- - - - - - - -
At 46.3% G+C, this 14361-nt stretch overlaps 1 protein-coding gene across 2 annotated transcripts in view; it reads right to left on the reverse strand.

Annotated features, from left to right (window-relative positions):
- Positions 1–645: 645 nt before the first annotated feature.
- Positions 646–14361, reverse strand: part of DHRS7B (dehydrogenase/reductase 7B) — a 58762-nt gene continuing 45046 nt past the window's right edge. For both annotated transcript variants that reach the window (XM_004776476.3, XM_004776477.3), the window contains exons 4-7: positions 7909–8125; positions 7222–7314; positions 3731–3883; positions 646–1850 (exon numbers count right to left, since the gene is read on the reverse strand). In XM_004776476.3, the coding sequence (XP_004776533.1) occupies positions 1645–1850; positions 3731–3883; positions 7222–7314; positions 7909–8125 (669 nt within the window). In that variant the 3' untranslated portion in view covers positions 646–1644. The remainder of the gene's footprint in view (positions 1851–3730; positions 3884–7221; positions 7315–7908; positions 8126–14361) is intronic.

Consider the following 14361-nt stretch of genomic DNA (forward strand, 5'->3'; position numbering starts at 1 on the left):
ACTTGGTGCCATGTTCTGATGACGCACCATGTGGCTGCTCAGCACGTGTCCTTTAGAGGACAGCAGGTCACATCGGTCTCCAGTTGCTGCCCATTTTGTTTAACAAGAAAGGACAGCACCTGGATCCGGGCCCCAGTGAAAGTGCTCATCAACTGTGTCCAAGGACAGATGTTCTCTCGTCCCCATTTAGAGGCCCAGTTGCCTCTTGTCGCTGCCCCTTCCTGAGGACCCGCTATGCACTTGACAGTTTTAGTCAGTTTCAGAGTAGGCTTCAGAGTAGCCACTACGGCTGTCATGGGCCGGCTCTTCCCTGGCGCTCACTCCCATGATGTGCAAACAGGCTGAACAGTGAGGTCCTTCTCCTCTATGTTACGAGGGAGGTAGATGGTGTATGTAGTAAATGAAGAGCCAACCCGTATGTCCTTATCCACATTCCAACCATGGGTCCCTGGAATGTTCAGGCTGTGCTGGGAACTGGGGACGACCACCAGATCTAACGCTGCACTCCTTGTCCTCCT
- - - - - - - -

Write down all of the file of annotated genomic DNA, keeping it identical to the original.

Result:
At 46.3% G+C, this 14361-nt stretch overlaps 1 protein-coding gene across 2 annotated transcripts in view; it reads right to left on the reverse strand.

Annotated features, from left to right (window-relative positions):
- Positions 1–645: 645 nt before the first annotated feature.
- Positions 646–14361, reverse strand: part of DHRS7B (dehydrogenase/reductase 7B) — a 58762-nt gene continuing 45046 nt past the window's right edge. For both annotated transcript variants that reach the window (XM_004776476.3, XM_004776477.3), the window contains exons 4-7: positions 7909–8125; positions 7222–7314; positions 3731–3883; positions 646–1850 (exon numbers count right to left, since the gene is read on the reverse strand). In XM_004776476.3, the coding sequence (XP_004776533.1) occupies positions 1645–1850; positions 3731–3883; positions 7222–7314; positions 7909–8125 (669 nt within the window). In that variant the 3' untranslated portion in view covers positions 646–1644. The remainder of the gene's footprint in view (positions 1851–3730; positions 3884–7221; positions 7315–7908; positions 8126–14361) is intronic.

Consider the following 14361-nt stretch of genomic DNA (forward strand, 5'->3'; position numbering starts at 1 on the left):
ACTTGGTGCCATGTTCTGATGACGCACCATGTGGCTGCTCAGCACGTGTCCTTTAGAGGACAGCAGGTCACATCGGTCTCCAGTTGCTGCCCATTTTGTTTAACAAGAAAGGACAGCACCTGGATCCGGGCCCCAGTGAAAGTGCTCATCAACTGTGTCCAAGGACAGATGTTCTCTCGTCCCCATTTAGAGGCCCAGTTGCCTCTTGTCGCTGCCCCTTCCTGAGGACCCGCTATGCACTTGACAGTTTTAGTCAGTTTCAGAGTAGGCTTCAGAGTAGCCACTACGGCTGTCATGGGCCGGCTCTTCCCTGGCGCTCACTCCCATGATGTGCAAACAGGCTGAACAGTGAGGTCCTTCTCCTCTATGTTACGAGGGAGGTAGATGGTGTATGTAGTAAATGAAGAGCCAACCCGTATGTCCTTATCCACATTCCAACCATGGGTCCCTGGAATGTTCAGGCTGTGCTGGGAACTGGGGACGACCACCAGATCTAACGCTGCACTCCTTGTCCTCCT